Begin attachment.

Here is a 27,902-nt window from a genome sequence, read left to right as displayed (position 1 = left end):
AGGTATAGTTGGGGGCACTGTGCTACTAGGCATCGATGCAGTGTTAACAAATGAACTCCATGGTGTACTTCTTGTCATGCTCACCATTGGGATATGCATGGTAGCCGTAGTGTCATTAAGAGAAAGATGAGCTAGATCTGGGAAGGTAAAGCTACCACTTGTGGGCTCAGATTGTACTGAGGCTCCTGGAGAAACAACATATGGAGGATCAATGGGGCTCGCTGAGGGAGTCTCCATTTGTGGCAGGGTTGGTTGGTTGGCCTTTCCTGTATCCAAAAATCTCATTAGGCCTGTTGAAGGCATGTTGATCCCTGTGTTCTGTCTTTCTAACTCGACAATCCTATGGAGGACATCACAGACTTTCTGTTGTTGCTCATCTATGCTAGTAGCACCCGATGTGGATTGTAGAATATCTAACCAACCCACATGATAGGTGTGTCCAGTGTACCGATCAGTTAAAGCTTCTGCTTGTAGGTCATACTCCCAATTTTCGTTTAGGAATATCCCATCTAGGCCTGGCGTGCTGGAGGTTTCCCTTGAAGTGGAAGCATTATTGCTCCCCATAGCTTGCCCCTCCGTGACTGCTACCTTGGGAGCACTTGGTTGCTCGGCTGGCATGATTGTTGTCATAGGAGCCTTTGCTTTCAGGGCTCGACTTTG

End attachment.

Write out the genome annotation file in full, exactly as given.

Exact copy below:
Here is a 27,902-nt window from a genome sequence, read left to right as displayed (position 1 = left end):
AGGTATAGTTGGGGGCACTGTGCTACTAGGCATCGATGCAGTGTTAACAAATGAACTCCATGGTGTACTTCTTGTCATGCTCACCATTGGGATATGCATGGTAGCCGTAGTGTCATTAAGAGAAAGATGAGCTAGATCTGGGAAGGTAAAGCTACCACTTGTGGGCTCAGATTGTACTGAGGCTCCTGGAGAAACAACATATGGAGGATCAATGGGGCTCGCTGAGGGAGTCTCCATTTGTGGCAGGGTTGGTTGGTTGGCCTTTCCTGTATCCAAAAATCTCATTAGGCCTGTTGAAGGCATGTTGATCCCTGTGTTCTGTCTTTCTAACTCGACAATCCTATGGAGGACATCACAGACTTTCTGTTGTTGCTCATCTATGCTAGTAGCACCCGATGTGGATTGTAGAATATCTAACCAACCCACATGATAGGTGTGTCCAGTGTACCGATCAGTTAAAGCTTCTGCTTGTAGGTCATACTCCCAATTTTCGTTTAGGAATATCCCATCTAGGCCTGGCGTGCTGGAGGTTTCCCTTGAAGTGGAAGCATTATTGCTCCCCATAGCTTGCCCCTCCGTGACTGCTACCTTGGGAGCACTTGGTTGCTCGGCTGGCATGATTGTTGTCATAGGAGCCTTTGCTTTCAGGGCTCGACTTTG